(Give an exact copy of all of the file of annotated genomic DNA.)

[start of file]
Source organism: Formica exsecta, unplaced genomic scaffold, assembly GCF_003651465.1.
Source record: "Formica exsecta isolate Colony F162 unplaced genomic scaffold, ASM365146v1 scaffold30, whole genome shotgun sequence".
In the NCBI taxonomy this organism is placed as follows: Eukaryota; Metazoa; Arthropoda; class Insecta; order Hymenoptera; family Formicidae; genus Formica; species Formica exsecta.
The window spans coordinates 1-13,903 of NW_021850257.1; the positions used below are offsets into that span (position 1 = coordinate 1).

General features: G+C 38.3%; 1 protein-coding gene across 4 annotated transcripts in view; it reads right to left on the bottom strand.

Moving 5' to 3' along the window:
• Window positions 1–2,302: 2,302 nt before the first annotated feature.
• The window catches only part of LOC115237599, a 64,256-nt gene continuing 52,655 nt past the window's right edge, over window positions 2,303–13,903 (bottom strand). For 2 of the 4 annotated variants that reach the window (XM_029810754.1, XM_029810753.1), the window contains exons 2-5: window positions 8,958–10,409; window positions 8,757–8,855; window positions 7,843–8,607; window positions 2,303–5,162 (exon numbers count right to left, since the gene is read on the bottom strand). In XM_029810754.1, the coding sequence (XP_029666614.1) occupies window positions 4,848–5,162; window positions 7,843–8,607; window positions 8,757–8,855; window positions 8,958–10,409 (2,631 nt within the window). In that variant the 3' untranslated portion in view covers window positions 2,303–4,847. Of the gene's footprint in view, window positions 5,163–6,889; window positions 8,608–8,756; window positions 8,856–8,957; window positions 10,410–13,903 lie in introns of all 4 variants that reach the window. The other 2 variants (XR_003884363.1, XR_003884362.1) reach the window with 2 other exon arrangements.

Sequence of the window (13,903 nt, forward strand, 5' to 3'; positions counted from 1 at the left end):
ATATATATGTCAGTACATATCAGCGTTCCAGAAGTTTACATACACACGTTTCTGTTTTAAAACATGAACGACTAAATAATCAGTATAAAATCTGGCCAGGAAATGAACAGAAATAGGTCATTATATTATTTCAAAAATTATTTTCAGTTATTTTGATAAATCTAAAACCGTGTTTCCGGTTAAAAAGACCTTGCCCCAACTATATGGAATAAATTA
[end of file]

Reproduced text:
Source organism: Formica exsecta, unplaced genomic scaffold, assembly GCF_003651465.1.
Source record: "Formica exsecta isolate Colony F162 unplaced genomic scaffold, ASM365146v1 scaffold30, whole genome shotgun sequence".
In the NCBI taxonomy this organism is placed as follows: Eukaryota; Metazoa; Arthropoda; class Insecta; order Hymenoptera; family Formicidae; genus Formica; species Formica exsecta.
The window spans coordinates 1-13,903 of NW_021850257.1; the positions used below are offsets into that span (position 1 = coordinate 1).

General features: G+C 38.3%; 1 protein-coding gene across 4 annotated transcripts in view; it reads right to left on the bottom strand.

Moving 5' to 3' along the window:
• Window positions 1–2,302: 2,302 nt before the first annotated feature.
• The window catches only part of LOC115237599, a 64,256-nt gene continuing 52,655 nt past the window's right edge, over window positions 2,303–13,903 (bottom strand). For 2 of the 4 annotated variants that reach the window (XM_029810754.1, XM_029810753.1), the window contains exons 2-5: window positions 8,958–10,409; window positions 8,757–8,855; window positions 7,843–8,607; window positions 2,303–5,162 (exon numbers count right to left, since the gene is read on the bottom strand). In XM_029810754.1, the coding sequence (XP_029666614.1) occupies window positions 4,848–5,162; window positions 7,843–8,607; window positions 8,757–8,855; window positions 8,958–10,409 (2,631 nt within the window). In that variant the 3' untranslated portion in view covers window positions 2,303–4,847. Of the gene's footprint in view, window positions 5,163–6,889; window positions 8,608–8,756; window positions 8,856–8,957; window positions 10,410–13,903 lie in introns of all 4 variants that reach the window. The other 2 variants (XR_003884363.1, XR_003884362.1) reach the window with 2 other exon arrangements.

Sequence of the window (13,903 nt, forward strand, 5' to 3'; positions counted from 1 at the left end):
ATATATATGTCAGTACATATCAGCGTTCCAGAAGTTTACATACACACGTTTCTGTTTTAAAACATGAACGACTAAATAATCAGTATAAAATCTGGCCAGGAAATGAACAGAAATAGGTCATTATATTATTTCAAAAATTATTTTCAGTTATTTTGATAAATCTAAAACCGTGTTTCCGGTTAAAAAGACCTTGCCCCAACTATATGGAATAAATTA